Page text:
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Metamorphosis (Switch) review: A bug's life

Is Metamorphosis a fun romp through the eyes of a bug or is it positively Kafkaesque? Could it be both? Our review.

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When I first heard that I'd be reviewing a game called Metamorphosis, I made some joke in my head about this game being based on the classic Franz Kafka story. The joke was on me, because that's exactly what this game from developer Ovid Works is based on. While the Kafka story is filled with lessons about the greater meaning of life, I'll admit that I hadn't thought about it since I studied it in college a decade ago. After all, I was juggling school and a GameFly internship that would eventually lead to becoming Senior Editor at Shacknews. But I remembered enough that the game's concept had me intrigued. And there's definitely something here, assuming you can get past some of the bugs. (No pun intended, I swear.)

A game of cricket

For anybody who ever read the Kafka story, the plot for Metamorphosis might sound familiar. You're playing as Gregor Samsa, who is going through his morning routine and just trying to get to work. However, something fantastical happens as he's getting ready. He becomes a bug and it happens so gradually that he doesn't even notice until he's trotting around his house on tiny legs.

Where the game's plot diverges somewhat from the source material is that there seems to be a crime scene unfolding in the house, as well. Gregor's close friend Josef is being arrested by police, so Gregor must try and get back to his human body in order to find out what's happening. The end goal appears to be a mysterious tower that the world's insects reference frequently. There's plenty of time for Gregor to run through the world as he witnesses the awkward dialogue between Josef and the police. (An officer at one point just tells Josef, "You... are arrested." Oof!) But if there's an issue I noticed throughout the first half of the game, it's that characters will frequently talk over each other. While it may reflect reality that a conversation between Gregor and another bug and Josef and the police would be happening simultaneously, it's brutal to follow the multiple dialogue strings at the same time.

After becoming an insect, Metamorphosis becomes a puzzle-platformer and starts to feel more like Lewis Carroll than Franz Kafka. Players will explore a world that seems to go back and forth between reality and a strange twisted universe within the house's walls. More often than not, you'll be solving puzzles within the house doing favors for some of its insect denizens. This will often involve fetch quests that require navigating mundane objects that are suddenly much bigger than you while mastering some of Gregor's bug-like abilities. The key ability involves using sticky substances to latch on to walls and ceilings. Some of the puzzles are charming, like an early game one that has Gregor attempt to get Josef's attention by operating a nearby music box.

Bug bites

I wouldn't call Metamorphosis a precision platformer by any means. You don't need to be a skilled player to make some of the game's jumps or avoid the many obstacles hidden within Gregor's house. That doesn't make Metamorphosis' performance issues any easier to swallow.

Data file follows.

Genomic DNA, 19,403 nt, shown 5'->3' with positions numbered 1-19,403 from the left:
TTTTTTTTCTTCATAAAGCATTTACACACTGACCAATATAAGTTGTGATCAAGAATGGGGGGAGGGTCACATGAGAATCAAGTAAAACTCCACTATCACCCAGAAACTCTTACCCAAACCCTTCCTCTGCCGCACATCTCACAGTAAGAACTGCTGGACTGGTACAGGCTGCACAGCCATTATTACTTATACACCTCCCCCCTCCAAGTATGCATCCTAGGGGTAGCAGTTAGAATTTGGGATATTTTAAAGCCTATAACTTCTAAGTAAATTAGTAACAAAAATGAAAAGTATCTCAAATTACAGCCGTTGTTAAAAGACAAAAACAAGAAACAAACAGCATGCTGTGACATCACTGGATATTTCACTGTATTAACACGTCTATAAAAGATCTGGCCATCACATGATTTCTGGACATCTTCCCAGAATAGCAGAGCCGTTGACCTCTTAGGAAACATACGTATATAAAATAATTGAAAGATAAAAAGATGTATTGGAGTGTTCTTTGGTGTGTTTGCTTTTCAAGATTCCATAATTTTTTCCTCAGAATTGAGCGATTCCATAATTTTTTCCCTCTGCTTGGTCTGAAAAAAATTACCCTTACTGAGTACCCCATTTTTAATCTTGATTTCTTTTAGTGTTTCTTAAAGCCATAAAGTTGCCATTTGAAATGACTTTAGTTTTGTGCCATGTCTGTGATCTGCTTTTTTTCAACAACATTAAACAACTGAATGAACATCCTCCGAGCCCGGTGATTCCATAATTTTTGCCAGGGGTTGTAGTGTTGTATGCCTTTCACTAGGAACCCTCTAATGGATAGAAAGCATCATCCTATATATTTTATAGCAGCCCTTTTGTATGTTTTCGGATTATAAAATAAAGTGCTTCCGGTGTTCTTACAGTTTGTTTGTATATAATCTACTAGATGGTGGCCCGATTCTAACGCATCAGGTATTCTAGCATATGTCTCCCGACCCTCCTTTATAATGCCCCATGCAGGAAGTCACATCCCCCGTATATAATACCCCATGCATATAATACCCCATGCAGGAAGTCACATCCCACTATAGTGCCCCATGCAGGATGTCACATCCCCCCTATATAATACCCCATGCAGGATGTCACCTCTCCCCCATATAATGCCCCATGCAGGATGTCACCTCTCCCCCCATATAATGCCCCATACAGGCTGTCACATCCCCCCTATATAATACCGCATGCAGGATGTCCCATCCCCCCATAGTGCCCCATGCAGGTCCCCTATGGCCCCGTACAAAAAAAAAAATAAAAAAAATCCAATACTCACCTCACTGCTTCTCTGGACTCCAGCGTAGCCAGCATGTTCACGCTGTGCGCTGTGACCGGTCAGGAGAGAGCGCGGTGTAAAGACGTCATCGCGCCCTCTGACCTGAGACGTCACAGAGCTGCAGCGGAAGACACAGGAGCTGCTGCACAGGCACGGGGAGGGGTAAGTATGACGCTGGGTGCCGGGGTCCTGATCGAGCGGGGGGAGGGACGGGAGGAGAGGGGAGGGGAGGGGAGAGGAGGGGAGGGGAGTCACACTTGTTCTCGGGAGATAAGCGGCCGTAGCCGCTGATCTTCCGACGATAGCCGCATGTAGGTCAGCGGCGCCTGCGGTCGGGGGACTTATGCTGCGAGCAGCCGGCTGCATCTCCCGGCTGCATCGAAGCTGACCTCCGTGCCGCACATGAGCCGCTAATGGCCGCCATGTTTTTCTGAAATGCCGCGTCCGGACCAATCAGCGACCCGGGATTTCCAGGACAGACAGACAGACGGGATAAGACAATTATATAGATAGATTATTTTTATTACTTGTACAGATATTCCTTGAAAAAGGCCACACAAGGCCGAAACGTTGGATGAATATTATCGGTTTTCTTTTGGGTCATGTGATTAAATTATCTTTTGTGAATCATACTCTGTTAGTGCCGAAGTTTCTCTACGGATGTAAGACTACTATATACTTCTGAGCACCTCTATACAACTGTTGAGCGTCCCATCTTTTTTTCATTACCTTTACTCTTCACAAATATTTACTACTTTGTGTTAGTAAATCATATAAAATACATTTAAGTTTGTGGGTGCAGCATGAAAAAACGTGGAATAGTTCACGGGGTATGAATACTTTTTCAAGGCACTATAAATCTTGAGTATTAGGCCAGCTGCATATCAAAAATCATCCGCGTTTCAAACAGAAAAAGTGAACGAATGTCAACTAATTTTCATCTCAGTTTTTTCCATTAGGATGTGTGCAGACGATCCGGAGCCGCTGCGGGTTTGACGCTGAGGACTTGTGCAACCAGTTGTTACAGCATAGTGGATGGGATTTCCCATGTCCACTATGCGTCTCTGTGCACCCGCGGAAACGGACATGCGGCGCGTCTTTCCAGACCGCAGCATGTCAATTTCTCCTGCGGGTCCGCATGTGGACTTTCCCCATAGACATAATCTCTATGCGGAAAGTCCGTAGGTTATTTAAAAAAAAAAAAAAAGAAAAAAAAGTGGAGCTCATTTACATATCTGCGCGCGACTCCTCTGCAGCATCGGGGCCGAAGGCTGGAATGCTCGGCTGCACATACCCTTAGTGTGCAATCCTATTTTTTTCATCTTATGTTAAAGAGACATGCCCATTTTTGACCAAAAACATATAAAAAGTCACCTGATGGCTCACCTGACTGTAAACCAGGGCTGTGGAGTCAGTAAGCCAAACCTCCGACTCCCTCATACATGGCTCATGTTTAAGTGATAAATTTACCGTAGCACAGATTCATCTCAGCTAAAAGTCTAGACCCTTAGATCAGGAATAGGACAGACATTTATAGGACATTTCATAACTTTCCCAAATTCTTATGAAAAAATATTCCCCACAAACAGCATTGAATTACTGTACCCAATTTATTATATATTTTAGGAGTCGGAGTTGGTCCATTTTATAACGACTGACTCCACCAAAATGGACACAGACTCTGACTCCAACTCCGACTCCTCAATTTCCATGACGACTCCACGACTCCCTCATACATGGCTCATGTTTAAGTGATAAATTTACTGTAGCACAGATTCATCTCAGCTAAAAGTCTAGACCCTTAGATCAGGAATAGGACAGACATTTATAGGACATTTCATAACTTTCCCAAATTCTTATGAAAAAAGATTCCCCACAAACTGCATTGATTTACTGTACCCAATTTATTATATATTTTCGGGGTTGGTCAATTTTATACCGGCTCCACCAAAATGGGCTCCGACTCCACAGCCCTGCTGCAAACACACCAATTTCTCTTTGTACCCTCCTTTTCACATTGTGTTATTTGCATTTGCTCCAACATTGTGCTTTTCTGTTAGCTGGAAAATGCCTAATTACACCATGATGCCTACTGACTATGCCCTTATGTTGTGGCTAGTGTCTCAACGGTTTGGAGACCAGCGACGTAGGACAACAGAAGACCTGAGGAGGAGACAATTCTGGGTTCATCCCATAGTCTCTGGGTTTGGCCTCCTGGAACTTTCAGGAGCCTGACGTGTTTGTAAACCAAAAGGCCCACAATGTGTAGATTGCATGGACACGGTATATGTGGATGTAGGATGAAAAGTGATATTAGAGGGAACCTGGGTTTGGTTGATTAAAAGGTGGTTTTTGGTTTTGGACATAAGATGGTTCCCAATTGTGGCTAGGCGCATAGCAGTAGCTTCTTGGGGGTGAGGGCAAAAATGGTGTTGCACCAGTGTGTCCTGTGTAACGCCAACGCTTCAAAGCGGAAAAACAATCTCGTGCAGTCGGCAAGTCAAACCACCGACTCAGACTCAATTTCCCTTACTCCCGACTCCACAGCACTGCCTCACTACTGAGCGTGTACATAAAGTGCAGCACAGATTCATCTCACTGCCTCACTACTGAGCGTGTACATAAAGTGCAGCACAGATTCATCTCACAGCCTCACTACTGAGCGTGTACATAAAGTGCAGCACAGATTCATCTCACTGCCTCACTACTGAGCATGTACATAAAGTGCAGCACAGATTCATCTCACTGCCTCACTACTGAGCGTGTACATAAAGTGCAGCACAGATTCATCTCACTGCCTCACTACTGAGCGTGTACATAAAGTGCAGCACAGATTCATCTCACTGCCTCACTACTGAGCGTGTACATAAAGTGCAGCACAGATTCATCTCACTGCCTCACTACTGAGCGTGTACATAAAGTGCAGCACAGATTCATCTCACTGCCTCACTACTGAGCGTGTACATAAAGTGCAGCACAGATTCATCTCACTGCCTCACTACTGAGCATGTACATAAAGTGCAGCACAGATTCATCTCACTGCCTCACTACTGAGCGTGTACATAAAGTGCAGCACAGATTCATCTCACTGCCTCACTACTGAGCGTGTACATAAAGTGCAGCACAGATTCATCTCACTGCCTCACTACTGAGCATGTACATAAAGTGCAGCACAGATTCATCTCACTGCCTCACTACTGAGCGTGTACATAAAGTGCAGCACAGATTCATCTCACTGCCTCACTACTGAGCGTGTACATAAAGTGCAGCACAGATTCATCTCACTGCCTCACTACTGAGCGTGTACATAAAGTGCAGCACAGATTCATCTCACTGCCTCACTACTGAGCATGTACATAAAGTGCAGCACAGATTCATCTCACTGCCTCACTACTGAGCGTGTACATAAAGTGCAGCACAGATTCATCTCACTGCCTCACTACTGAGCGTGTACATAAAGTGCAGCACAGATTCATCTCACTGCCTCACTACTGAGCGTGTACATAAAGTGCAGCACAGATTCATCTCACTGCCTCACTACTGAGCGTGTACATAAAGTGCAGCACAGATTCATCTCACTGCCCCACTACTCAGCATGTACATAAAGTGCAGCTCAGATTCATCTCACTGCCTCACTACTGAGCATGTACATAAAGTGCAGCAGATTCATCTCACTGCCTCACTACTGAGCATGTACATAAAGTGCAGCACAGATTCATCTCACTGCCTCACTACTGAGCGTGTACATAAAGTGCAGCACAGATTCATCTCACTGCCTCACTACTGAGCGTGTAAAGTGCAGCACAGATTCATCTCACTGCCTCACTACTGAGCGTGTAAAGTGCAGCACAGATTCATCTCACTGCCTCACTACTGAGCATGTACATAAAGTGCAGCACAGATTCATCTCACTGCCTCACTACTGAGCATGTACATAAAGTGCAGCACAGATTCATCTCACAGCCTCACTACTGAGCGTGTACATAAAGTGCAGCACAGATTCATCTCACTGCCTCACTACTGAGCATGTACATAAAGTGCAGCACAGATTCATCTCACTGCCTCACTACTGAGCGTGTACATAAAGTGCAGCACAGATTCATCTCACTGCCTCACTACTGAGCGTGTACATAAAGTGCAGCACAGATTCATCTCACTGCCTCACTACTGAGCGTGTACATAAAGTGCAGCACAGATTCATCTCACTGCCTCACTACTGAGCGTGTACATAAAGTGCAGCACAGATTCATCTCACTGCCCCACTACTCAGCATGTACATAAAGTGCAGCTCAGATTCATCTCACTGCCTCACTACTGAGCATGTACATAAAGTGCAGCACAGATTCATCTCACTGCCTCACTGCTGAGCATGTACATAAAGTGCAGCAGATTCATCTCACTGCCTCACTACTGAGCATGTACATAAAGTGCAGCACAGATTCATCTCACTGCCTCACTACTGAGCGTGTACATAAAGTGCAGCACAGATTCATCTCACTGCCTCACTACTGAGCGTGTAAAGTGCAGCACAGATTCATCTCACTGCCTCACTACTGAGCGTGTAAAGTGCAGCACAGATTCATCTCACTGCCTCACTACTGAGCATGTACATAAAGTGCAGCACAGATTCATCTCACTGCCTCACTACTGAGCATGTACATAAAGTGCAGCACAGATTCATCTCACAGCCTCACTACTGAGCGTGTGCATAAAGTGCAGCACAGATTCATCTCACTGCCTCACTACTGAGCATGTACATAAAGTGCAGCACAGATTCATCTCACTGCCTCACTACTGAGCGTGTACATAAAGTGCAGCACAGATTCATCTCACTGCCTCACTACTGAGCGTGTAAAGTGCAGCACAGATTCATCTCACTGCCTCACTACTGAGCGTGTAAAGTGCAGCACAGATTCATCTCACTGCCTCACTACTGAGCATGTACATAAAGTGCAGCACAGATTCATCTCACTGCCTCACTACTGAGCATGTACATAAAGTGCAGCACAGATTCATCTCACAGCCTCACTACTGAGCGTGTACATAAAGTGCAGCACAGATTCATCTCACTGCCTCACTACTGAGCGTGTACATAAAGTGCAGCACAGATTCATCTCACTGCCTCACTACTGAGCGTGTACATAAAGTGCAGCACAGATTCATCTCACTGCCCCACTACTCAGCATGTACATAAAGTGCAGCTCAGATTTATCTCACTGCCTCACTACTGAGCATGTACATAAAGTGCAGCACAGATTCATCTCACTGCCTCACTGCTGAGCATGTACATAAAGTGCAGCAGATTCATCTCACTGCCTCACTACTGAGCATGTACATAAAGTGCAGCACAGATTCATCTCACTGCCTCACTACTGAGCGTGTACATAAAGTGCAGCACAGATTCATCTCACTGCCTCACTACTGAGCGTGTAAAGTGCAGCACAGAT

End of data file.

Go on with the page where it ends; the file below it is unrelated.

Yes, I encountered frame rate hitches and performance lag throughout my time with the game. Some came during my conversations with some of the world's characters. Others came at much more irritating times, like when I was trying to make a long jump. It wouldn't say it ruined my experience with Metamorphosis, but it certainly made it a lot more aggravating.

The Kafka experience

I'll say this much, if you try and play Metamorphosis as a substitute for a book report, you'll probably fail your English class. But as a game that's inspired by Kafka's classic tale, this is not bad at all. The platforming is competent, the puzzles can get creative, and the characters are often interesting. The downside is that the performance lag can't be ignored and sucks a lot of the fun out of this game. The other thing worth noting is that this is a very brief adventure. Even novices should have little trouble getting through the full story in anything more than four to five hours.

I don't know if I'll see more games inspired by classic existential literature. Is a gaming adaptation of Camus' The Stranger on the way? Who knows? But for what it is, Metamorphosis is a pretty fun way to experience an all-time classic story.


This review is based on a Nintendo Switch code provided by the publisher. Metamorphosis is available now on Steam, the PlayStation Store, the Microsoft Store, and Nintendo eShop for $24.99. The game is rated T.

Senior Editor

Ozzie has been playing video games since picking up his first NES controller at age 5. He has been into games ever since, only briefly stepping away during his college years. But he was pulled back in after spending years in QA circles for both THQ and Activision, mostly spending time helping to push forward the Guitar Hero series at its peak. Ozzie has become a big fan of platformers, puzzle games, shooters, and RPGs, just to name a few genres, but he’s also a huge sucker for anything with a good, compelling narrative behind it. Because what are video games if you can't enjoy a good story with a fresh Cherry Coke?

Review for
Metamorphosis
6
Pros
  • Interesting premise
  • Competent platforming
  • Some fun puzzles
Cons
  • Performance hitches hurt badly
  • Characters sometimes talk over each other
  • Bad English translations can be distracting
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